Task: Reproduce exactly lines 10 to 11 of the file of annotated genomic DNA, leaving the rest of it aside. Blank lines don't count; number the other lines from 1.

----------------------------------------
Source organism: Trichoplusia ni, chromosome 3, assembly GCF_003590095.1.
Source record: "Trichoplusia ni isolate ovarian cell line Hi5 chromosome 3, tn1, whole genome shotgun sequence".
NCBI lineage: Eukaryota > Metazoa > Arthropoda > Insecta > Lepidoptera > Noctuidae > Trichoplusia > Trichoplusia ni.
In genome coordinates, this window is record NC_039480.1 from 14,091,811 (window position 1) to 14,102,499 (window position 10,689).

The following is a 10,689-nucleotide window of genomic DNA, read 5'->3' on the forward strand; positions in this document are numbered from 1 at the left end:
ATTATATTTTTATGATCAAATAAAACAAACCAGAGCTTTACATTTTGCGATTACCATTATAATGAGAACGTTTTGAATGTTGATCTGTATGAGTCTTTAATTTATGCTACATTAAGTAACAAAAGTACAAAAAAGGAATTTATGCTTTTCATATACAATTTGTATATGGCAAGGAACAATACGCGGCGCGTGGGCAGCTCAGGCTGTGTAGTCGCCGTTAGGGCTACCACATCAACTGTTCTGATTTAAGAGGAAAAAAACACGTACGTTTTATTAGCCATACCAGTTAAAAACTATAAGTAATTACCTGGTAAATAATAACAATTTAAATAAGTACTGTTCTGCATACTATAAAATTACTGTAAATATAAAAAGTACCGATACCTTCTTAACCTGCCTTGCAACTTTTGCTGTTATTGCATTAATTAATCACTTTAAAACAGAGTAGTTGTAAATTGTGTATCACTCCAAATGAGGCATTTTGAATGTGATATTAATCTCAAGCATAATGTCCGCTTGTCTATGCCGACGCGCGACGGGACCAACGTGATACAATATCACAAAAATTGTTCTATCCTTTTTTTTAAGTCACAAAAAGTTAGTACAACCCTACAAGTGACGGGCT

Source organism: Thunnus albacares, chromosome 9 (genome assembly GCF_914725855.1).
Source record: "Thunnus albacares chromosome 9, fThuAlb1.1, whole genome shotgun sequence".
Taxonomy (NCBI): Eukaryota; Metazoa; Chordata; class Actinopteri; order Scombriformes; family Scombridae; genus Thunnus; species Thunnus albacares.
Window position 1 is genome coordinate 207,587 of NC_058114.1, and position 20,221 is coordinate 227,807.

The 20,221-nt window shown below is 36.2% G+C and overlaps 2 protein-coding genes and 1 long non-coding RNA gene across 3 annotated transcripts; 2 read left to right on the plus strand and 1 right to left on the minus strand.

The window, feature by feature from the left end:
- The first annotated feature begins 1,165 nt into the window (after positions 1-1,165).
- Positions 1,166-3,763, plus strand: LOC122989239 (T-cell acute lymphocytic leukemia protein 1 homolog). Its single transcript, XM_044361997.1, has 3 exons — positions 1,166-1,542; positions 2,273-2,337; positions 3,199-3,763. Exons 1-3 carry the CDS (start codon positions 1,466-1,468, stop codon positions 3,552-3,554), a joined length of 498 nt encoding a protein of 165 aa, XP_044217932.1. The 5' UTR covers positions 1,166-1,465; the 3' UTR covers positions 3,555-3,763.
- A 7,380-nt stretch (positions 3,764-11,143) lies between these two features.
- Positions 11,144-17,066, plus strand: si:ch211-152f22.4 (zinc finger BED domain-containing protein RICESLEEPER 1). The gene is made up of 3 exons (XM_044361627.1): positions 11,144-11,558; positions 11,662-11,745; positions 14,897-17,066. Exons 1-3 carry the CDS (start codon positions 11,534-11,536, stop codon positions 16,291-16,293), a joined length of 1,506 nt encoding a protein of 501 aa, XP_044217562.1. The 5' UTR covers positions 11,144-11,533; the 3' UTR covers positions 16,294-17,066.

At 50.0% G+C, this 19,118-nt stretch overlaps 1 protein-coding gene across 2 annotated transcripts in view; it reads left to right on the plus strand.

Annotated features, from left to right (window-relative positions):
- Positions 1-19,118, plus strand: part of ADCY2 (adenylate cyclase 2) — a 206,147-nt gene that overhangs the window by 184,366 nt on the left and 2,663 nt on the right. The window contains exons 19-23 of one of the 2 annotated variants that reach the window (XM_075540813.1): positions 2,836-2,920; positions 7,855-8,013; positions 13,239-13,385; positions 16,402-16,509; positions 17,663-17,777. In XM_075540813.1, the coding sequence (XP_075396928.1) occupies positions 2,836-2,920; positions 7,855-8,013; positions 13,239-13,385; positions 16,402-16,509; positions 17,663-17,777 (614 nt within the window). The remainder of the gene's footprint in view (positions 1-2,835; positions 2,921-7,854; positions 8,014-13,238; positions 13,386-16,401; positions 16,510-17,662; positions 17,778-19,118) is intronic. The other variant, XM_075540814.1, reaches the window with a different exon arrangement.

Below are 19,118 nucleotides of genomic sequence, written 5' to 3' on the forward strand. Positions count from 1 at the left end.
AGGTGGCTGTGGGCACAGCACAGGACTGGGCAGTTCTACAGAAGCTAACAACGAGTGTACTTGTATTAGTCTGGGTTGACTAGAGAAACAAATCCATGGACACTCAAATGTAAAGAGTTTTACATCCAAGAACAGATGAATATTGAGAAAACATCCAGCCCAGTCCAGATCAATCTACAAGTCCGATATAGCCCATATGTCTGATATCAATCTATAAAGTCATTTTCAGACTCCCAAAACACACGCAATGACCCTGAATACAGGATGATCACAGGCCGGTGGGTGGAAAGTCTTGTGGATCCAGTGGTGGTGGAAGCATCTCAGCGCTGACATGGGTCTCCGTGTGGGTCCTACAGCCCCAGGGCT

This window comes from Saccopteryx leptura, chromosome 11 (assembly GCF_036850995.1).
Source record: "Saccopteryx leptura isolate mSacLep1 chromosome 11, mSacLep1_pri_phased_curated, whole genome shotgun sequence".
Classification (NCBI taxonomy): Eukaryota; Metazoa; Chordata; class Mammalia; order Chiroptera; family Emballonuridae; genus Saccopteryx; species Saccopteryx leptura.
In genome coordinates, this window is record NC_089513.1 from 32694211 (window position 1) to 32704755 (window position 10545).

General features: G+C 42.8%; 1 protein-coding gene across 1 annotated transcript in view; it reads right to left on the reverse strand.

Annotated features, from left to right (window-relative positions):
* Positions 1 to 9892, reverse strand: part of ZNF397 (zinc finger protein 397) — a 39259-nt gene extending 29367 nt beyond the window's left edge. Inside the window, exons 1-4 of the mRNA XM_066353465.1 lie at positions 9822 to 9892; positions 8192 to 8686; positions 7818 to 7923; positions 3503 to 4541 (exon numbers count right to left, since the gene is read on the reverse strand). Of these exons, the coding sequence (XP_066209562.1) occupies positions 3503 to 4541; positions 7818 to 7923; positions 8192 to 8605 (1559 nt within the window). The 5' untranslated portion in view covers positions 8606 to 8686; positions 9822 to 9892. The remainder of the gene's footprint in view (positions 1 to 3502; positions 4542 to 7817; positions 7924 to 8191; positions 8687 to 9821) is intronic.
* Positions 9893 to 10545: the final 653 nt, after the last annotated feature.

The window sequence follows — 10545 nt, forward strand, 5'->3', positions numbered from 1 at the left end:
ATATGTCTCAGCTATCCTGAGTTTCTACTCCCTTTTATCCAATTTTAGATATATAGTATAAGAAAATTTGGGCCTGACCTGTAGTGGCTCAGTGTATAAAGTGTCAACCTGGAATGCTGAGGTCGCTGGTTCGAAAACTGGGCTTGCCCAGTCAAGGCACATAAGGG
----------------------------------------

Window position 1 is genome coordinate 207,587 of NC_058114.1, and position 20,221 is coordinate 227,807.

The 20,221-nt window shown below is 36.2% G+C and overlaps 2 protein-coding genes and 1 long non-coding RNA gene across 3 annotated transcripts; 2 read left to right on the plus strand and 1 right to left on the minus strand.